Note the PHP version. Scroll down. Note the loaded configuration file (PHP.ini) location. Note whether MySQL (both mysql and mysqlnd) support is enabled, and which versions are used.

Your results should look something like:

PHP version:                5.3.0
Loaded configuration file:  C:\PHP\php.ini
MySQL support:              enabled 
MySQL Client API version:   mysqlnd 5.0.5-dev - 081106 - $Revision: $ 
mysqlnd:                    enabled 
mysqlnd version:            mysqlnd 5.0.5-dev - 081106 - $Revision: $

Resolving the Problem: Use a safe process

Back up your data to a SQL file, and store in a secure location.

If you run multiple environments, I'd strongly urge that PHP and MySQL versions be the same, and configured identically across them. Further - any developer should have at least a Development system independent of the Production server, with possibly a third independent Test environment.

If your Production or live environment is a hosted server, you may have little choice in the versions of PHP/MySQL available to you, though your administrator may well upgrade versions at your request.

Resolve any problems in your Development and Test environments before promoting them to a live server.

Resolving the Problem: the fix depends on your specific problem

The Pre-PHP 5.3 System

Solutions are simpler, potentially, for systems still using PHP versions before 5.2. You should consider them temporary, however, as you or your server administrator will want to upgrade at some time in the future.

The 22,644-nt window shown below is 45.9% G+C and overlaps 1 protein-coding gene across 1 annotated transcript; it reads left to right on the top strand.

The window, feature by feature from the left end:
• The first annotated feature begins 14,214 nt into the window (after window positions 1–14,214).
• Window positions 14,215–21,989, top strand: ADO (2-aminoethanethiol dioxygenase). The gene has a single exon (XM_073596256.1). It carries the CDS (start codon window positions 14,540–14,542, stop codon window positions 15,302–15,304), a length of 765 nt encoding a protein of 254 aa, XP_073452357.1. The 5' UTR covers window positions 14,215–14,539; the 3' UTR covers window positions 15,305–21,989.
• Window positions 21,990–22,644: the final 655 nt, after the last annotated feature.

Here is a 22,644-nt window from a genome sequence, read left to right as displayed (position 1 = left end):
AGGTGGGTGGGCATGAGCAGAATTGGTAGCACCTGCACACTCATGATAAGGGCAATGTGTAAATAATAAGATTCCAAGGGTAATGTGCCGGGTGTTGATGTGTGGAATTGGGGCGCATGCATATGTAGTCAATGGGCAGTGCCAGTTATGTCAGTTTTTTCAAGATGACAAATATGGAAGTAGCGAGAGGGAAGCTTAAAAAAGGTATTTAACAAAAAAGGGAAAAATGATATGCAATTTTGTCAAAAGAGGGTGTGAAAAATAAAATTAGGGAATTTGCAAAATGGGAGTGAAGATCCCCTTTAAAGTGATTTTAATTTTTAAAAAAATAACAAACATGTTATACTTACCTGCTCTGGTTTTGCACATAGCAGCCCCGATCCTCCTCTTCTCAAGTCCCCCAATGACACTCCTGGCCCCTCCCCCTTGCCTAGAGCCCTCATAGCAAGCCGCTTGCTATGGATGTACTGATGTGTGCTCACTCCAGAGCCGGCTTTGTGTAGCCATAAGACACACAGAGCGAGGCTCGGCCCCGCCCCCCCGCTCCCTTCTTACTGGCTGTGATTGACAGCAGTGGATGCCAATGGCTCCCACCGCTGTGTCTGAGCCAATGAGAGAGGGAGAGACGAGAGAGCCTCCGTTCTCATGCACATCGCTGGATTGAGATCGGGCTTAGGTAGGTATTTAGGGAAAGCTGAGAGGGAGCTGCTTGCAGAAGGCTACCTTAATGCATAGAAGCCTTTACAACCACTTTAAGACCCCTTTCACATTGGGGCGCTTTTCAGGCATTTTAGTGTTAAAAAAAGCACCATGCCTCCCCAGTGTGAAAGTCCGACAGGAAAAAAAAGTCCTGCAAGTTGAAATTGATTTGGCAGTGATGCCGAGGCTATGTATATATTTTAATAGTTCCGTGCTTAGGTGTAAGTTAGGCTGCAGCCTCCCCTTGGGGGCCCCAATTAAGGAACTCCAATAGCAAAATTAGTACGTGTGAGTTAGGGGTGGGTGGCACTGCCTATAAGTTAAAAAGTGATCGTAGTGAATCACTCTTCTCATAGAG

Though it's more work, one option is to upgrade to the latest PHP and MySQL versions and update your passwords to the new protocols. See Parts III and IV of this article: Configuring PHP 5.3 for MySQL and Installing MySQL with new password authentication.

To proceed with 'fixing' a pre-version 5.3 PHP installation, proceed to Part II: Fixing MySQL Password Authentication on PHP before version 5.3.

Again, please make sure that you've backed up your data, and that you've tested your process before inflicting it on a live server.

PHP version 5.3 and beyond

Downgrading to a previous version of PHP may allow you to use 'simpler' fixes - for a time. I would not recommend this, ever. Newer versions of PHP are more secure and more robust, and add functionality that you may well need at a later date.

If you use a hosted server: never assume that its administrator will stick with older versions as newer become available. You should assume that PHP will be upgraded, frequently. And it will never revert to the old password protocols.

Unfortunately, when you upgrade password formats you'll need to re-enter them. You'll either need the original passwords or reassign passwords at this stage - there's just no way to recover a password from the encrypted version in the database. For security reasons, it's one-way, irreversible encryption only, folks.


If you don't already have PHP 5.3 installed, or you want to make sure it's configured correctly for MySQL, on to Part III: Configuring PHP 5.3 for MySQL.

If you're happy with your PHP install - phpinfo() reports that mysql and mysqlnd are installed properly, then on to Part IV: Installing MySQL with new password authentication.